One of the primary defenses to a false labeling claim is that the claim is preempted by federal laws and regulations, such as the Federal Meat Inspection Act (FMIA); the Poultry Products Inspection Act (PPIA); the Federal Food, Drug, and Cosmetic Act (FDCA); the Nutritional Labeling and Educational Act (NLEA); and various regulations promulgated by the FDA and the USDA. These laws provide nationwide standards for food labels, including images and wording requirements. As such, manufacturers correctly argue that any state-law claim challenging such labels should be preempted4. In short, the strength of a preemption defense depends in part on the type of label being challenged, whether or not that label is directly governed by statute or regulations. If the label is directly governed by a regulation and if the label is in compliance with the regulations, a claim challenging the label will likely fail5.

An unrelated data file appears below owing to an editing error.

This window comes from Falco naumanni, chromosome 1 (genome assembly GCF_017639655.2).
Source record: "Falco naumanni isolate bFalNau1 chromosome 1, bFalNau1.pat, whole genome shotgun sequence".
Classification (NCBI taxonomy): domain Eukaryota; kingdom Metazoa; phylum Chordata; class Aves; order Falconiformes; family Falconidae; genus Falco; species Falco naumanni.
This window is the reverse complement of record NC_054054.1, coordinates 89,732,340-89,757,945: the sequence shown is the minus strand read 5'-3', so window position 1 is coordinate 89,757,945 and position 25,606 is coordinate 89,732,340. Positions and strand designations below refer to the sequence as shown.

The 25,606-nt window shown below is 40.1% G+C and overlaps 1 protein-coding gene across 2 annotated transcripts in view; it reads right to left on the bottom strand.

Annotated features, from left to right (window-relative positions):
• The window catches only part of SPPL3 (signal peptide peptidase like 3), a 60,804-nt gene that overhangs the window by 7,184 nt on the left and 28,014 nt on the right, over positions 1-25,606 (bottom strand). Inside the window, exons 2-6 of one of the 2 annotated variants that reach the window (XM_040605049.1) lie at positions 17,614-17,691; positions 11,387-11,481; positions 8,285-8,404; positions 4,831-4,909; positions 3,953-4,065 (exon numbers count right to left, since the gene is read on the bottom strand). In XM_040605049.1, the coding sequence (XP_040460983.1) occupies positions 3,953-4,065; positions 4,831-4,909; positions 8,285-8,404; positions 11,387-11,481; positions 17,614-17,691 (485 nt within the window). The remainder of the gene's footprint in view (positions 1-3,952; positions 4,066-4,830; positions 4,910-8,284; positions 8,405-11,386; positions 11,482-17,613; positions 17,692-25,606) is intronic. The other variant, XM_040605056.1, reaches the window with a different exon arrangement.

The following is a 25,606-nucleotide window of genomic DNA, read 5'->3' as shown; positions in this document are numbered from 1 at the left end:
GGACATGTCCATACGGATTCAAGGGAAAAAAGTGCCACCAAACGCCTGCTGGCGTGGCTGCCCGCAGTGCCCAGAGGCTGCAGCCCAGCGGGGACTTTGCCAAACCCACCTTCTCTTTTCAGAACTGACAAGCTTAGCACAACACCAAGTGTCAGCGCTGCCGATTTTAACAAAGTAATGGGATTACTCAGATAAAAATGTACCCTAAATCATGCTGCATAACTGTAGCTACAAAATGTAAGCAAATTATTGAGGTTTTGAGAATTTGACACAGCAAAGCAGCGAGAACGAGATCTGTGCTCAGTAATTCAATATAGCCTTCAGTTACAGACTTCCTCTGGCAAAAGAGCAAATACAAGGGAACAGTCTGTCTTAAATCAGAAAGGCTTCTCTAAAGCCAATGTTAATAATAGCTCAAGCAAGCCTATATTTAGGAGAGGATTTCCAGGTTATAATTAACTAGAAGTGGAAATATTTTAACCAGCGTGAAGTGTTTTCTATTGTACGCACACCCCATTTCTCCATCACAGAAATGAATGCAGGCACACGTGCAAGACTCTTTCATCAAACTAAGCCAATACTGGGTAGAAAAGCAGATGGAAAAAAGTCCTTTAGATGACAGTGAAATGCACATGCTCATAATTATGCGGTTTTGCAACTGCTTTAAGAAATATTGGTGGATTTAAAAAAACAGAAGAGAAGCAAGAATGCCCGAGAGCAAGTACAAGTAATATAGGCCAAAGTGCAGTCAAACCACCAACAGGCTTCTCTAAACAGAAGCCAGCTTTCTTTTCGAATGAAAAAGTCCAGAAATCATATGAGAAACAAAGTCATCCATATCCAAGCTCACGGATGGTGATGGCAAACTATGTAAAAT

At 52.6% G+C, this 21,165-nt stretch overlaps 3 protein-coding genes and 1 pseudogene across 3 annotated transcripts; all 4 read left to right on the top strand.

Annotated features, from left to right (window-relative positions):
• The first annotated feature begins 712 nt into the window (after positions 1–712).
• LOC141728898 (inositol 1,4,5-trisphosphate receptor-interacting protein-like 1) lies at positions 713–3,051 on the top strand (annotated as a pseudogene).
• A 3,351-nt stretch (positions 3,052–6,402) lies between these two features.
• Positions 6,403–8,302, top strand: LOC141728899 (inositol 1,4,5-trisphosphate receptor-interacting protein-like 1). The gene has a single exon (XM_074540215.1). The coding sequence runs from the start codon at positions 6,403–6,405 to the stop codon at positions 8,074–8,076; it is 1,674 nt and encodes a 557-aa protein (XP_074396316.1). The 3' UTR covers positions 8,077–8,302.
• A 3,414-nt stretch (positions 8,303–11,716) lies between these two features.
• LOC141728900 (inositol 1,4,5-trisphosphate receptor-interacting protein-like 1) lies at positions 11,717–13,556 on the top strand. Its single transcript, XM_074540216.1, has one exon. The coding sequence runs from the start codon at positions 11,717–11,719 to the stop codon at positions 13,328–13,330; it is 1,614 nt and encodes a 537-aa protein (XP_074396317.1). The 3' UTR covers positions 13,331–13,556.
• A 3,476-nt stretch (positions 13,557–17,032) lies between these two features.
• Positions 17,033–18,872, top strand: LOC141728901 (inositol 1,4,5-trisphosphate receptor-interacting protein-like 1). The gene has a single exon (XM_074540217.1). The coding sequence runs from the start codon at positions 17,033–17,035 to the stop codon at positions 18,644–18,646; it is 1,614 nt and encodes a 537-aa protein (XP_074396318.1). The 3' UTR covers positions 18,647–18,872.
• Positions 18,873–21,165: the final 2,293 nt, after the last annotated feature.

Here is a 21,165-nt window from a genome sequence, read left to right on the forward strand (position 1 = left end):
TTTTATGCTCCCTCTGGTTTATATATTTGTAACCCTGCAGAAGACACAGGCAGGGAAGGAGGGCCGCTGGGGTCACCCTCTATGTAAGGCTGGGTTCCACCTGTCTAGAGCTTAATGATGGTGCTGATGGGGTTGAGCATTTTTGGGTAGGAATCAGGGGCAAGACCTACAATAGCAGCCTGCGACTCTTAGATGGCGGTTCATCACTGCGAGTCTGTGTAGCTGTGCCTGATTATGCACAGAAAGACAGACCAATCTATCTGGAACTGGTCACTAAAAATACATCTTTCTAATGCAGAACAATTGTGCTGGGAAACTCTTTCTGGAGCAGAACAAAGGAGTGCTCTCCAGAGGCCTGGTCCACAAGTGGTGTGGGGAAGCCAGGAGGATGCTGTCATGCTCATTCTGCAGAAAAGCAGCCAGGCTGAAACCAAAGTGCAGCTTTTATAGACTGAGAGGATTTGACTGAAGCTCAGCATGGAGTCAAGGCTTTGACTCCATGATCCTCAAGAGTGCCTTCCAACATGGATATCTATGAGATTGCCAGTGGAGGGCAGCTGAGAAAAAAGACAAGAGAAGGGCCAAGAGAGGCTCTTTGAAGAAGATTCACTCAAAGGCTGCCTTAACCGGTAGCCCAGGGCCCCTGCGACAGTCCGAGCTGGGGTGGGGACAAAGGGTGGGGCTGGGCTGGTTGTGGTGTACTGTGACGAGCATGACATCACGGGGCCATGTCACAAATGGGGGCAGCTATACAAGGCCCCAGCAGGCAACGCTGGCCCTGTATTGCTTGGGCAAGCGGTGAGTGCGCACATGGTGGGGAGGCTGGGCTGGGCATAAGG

2. Is The FDA Currently Evaluating the Label?
If the FDA is currently evaluating the specific labeling issue being challenged by the plaintiffs, manufacturers have argued, with some success, that the court should stay or dismiss the litigation until the FDA promulgates final regulations.
3. Does the Plaintiff Have Standing?
California and New Jersey, have seen an explosion of food labeling-related class actions brought under liberally construed consumer protection and false advertising statutes6. Defendants have argued, with little success to date, that the class plaintiff cannot bring the suit because he or she either did not purchase the product and/or did not rely on the label when purchasing the food product.
4. Is the Complaint Sufficient?